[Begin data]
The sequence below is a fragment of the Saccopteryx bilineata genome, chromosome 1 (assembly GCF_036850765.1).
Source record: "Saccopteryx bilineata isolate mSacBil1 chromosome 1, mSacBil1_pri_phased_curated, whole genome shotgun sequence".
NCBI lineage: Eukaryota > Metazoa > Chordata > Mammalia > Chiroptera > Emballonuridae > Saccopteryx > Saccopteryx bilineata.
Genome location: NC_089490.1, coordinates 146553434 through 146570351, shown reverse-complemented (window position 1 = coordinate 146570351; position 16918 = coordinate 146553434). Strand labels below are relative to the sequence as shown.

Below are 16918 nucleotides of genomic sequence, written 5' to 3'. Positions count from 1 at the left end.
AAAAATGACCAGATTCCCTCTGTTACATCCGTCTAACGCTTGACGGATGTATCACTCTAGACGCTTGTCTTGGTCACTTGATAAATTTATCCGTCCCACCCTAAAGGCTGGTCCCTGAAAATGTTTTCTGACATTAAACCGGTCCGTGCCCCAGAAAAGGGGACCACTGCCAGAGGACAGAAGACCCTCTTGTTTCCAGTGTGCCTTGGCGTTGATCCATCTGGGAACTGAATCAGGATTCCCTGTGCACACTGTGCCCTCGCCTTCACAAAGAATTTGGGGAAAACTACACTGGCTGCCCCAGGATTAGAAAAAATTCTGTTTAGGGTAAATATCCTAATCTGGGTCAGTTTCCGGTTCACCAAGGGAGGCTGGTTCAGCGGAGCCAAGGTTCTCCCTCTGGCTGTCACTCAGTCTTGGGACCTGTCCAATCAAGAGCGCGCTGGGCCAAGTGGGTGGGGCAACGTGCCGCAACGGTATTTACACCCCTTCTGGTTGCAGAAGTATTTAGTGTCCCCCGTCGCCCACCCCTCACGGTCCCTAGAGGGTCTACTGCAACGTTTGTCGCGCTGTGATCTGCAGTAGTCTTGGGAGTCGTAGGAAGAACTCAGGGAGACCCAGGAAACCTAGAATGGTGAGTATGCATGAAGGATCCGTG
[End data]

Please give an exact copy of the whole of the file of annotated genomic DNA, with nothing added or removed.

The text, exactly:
The sequence below is a fragment of the Saccopteryx bilineata genome, chromosome 1 (assembly GCF_036850765.1).
Source record: "Saccopteryx bilineata isolate mSacBil1 chromosome 1, mSacBil1_pri_phased_curated, whole genome shotgun sequence".
NCBI lineage: Eukaryota > Metazoa > Chordata > Mammalia > Chiroptera > Emballonuridae > Saccopteryx > Saccopteryx bilineata.
Genome location: NC_089490.1, coordinates 146553434 through 146570351, shown reverse-complemented (window position 1 = coordinate 146570351; position 16918 = coordinate 146553434). Strand labels below are relative to the sequence as shown.

Below are 16918 nucleotides of genomic sequence, written 5' to 3'. Positions count from 1 at the left end.
AAAAATGACCAGATTCCCTCTGTTACATCCGTCTAACGCTTGACGGATGTATCACTCTAGACGCTTGTCTTGGTCACTTGATAAATTTATCCGTCCCACCCTAAAGGCTGGTCCCTGAAAATGTTTTCTGACATTAAACCGGTCCGTGCCCCAGAAAAGGGGACCACTGCCAGAGGACAGAAGACCCTCTTGTTTCCAGTGTGCCTTGGCGTTGATCCATCTGGGAACTGAATCAGGATTCCCTGTGCACACTGTGCCCTCGCCTTCACAAAGAATTTGGGGAAAACTACACTGGCTGCCCCAGGATTAGAAAAAATTCTGTTTAGGGTAAATATCCTAATCTGGGTCAGTTTCCGGTTCACCAAGGGAGGCTGGTTCAGCGGAGCCAAGGTTCTCCCTCTGGCTGTCACTCAGTCTTGGGACCTGTCCAATCAAGAGCGCGCTGGGCCAAGTGGGTGGGGCAACGTGCCGCAACGGTATTTACACCCCTTCTGGTTGCAGAAGTATTTAGTGTCCCCCGTCGCCCACCCCTCACGGTCCCTAGAGGGTCTACTGCAACGTTTGTCGCGCTGTGATCTGCAGTAGTCTTGGGAGTCGTAGGAAGAACTCAGGGAGACCCAGGAAACCTAGAATGGTGAGTATGCATGAAGGATCCGTG